However, with Telstra continuing to add massive customer numbers, mobile data usage continuing to grow rapidly, huge numbers of customers converting from traditional mobile phones to data-hungry smartphones, tablets adding an entirely new category of mobile broadband users and the telco even opening up its network to resellers, one really has to wonder whether the telco will be able to keep up.
For many of us, right now, the telco’s current levels of congestion are a short-term inconvenience which will strike on some days in some areas. Even though our businesses literally depend on the network functioning, we can put up with a few outages here and there due to the generally high level of overall reliability of the service. But one has to wonder what the next six months are going to look like for the big T.
If the telco doesn’t get a handle on its current congestion issues in the next couple of months, the problem will become a self-propelling meme unto itself, as happened previously with Optus and Vodafone. Despite the fact that its network may actually be performing to acceptable levels, Telstra will not be able to easily halt the perception that it’s not. You only need to look at the lengths to which Vodafone is currently going to convince customers, a year later, that things are back to normal to understand the magnitude of the task of turning public opinion once it’s been decided that a mobile network is crap.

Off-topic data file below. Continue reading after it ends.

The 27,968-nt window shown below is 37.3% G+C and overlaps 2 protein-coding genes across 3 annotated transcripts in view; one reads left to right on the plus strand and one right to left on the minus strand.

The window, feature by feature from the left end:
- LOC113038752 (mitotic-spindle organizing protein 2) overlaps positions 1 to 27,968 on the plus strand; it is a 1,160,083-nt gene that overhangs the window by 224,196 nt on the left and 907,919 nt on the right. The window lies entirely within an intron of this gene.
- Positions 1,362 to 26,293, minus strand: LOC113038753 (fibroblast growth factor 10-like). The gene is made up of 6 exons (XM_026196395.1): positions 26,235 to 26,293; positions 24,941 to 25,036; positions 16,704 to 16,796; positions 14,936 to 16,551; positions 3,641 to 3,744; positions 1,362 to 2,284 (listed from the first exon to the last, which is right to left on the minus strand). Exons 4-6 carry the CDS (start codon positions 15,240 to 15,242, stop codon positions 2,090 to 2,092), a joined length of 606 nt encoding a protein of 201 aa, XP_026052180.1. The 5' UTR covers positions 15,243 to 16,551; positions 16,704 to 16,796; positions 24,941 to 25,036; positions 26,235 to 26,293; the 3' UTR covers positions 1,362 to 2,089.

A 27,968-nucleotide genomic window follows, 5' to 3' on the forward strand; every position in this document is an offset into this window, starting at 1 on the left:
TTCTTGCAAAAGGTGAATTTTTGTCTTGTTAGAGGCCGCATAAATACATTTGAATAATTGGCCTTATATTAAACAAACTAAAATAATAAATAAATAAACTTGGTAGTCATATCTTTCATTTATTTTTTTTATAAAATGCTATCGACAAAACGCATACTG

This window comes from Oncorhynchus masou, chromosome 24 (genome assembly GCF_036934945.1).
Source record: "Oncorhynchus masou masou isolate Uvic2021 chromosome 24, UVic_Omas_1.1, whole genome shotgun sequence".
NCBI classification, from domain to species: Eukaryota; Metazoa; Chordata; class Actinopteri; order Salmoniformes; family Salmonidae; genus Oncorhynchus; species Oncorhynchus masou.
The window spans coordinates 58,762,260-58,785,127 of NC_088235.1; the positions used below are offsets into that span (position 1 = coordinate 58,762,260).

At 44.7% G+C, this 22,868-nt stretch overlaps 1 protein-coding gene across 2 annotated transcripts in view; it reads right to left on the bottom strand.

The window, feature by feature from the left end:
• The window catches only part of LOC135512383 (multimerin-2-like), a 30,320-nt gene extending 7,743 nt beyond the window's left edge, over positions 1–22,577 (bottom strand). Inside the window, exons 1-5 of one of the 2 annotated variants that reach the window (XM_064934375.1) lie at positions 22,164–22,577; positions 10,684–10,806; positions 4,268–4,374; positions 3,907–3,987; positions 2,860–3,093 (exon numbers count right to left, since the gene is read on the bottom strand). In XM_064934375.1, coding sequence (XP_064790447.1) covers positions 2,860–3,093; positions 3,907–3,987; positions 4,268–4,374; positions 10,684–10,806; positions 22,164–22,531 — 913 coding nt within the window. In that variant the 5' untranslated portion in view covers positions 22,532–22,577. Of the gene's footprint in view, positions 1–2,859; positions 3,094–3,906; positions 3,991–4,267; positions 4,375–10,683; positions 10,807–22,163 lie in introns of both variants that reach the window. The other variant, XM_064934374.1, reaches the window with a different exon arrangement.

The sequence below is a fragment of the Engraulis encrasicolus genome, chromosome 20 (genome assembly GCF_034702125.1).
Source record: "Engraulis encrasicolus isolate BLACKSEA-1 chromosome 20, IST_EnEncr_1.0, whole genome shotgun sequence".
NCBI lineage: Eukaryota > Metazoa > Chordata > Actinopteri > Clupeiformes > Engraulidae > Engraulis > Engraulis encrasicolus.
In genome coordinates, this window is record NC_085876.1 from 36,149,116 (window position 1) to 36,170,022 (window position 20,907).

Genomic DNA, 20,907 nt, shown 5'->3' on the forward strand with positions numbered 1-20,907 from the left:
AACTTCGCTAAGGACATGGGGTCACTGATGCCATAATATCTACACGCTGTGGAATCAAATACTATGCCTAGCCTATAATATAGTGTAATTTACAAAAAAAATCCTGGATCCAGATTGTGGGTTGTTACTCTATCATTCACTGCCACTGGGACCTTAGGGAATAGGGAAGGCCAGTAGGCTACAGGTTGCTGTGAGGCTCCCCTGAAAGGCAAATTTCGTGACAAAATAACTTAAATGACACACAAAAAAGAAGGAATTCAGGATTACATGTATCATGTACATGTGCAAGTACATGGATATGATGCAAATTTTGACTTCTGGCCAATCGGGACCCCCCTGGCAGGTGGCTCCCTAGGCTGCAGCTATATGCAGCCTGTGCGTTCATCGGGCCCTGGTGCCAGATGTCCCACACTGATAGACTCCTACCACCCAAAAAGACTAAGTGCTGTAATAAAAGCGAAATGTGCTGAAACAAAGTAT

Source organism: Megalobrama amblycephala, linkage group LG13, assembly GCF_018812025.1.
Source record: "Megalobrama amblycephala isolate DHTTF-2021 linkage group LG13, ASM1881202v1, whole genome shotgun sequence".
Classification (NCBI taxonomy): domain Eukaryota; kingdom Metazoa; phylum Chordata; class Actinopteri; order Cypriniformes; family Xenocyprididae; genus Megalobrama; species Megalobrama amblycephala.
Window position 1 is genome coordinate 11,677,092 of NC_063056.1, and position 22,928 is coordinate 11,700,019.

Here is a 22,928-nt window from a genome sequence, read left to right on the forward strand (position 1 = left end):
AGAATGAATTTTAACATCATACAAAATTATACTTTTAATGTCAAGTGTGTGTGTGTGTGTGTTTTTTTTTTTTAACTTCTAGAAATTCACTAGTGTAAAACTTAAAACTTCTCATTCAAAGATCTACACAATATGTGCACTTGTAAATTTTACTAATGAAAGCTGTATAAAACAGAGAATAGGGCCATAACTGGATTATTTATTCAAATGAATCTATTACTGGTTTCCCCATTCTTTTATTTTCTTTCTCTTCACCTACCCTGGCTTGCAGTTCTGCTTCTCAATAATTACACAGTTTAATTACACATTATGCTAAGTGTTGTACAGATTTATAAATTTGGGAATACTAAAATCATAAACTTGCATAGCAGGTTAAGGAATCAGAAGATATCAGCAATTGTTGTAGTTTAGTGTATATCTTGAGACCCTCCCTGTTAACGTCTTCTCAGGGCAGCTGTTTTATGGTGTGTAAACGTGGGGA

Right now, Telstra has a limited time frame to make this right. I’m sure Telstra’s engineers are very aware of this fact — and I’m sure that the level of activity within the telco on Next G reflects this.
Personally, I’ve already made my choice. I will be heading back into the Sydney CBD several times over the next few weeks for meetings. I will continue to attempt to perform normal activities such as checking my email on my smartphone and accessing the web via my laptop and iPad. However, if Telstra’s network continues to perform as it did on Tuesday, I will have no choice. I will continue to maintain my Telstra mobile plan, but I will also sign up for a cheap Optus smartphone as a backup option. Because I simply cannot afford to be offline for hours at a time whenever Telstra’s infrastructure buckles under the demand. And I’m sure many readers will feel the same.
How is your Telstra Next G connection tracking? Post your thoughts in the comments below.
Blog, Enterprise IT - Jul 5, 2014 13:53 - 0 Comments
More In Enterprise IT
- Qld’s Grant joins analyst firm IBRS
- Westpac dumps desk phones for Samsung Android mobiles
- Ministers’ cloud approval lasted just a year
- WA Govt can’t fund school IT upgrades
- Turnbull outlines Govt ICT vision
Blog, Telecommunications - Jul 5, 2014 12:12 - 0 Comments
More In Telecommunications
- Telstra gets $150m for NBN FTTN trial
- How Australia got online 25 years ago
- Palmer pushes for minimalist NBN policy
- NBN debate heats up at IEEE conference
- Spirit deploys 200Mbps FTTB to Southbank
Analysis, Industry, Internet - Jun 23, 2014 10:33 - 0 Comments
More In Industry
- ABC tech reporter founds micro-transactions startup
- Australia’s got ICT talent: So how do we make the most of it?
- ‘Thriving’ Aussie tech incubator scene a ‘mirage’
- Corporate highs: The US P-TECH model for schools in Australia?
- Facebook wants to hide its Australian earnings
Blog, Digital Rights - Jun 30, 2014 22:24 - 0 Comments
More In Digital Rights
- “Rational debate” needed around surveillance
- Web blocking technically impossible: iiNet reminds Govt of undisputed fact
- We like e-readers – but library users are still borrowing books
- Coalition, Labor support new surveillance laws
- Anti-piracy laws will increase piracy, says Budde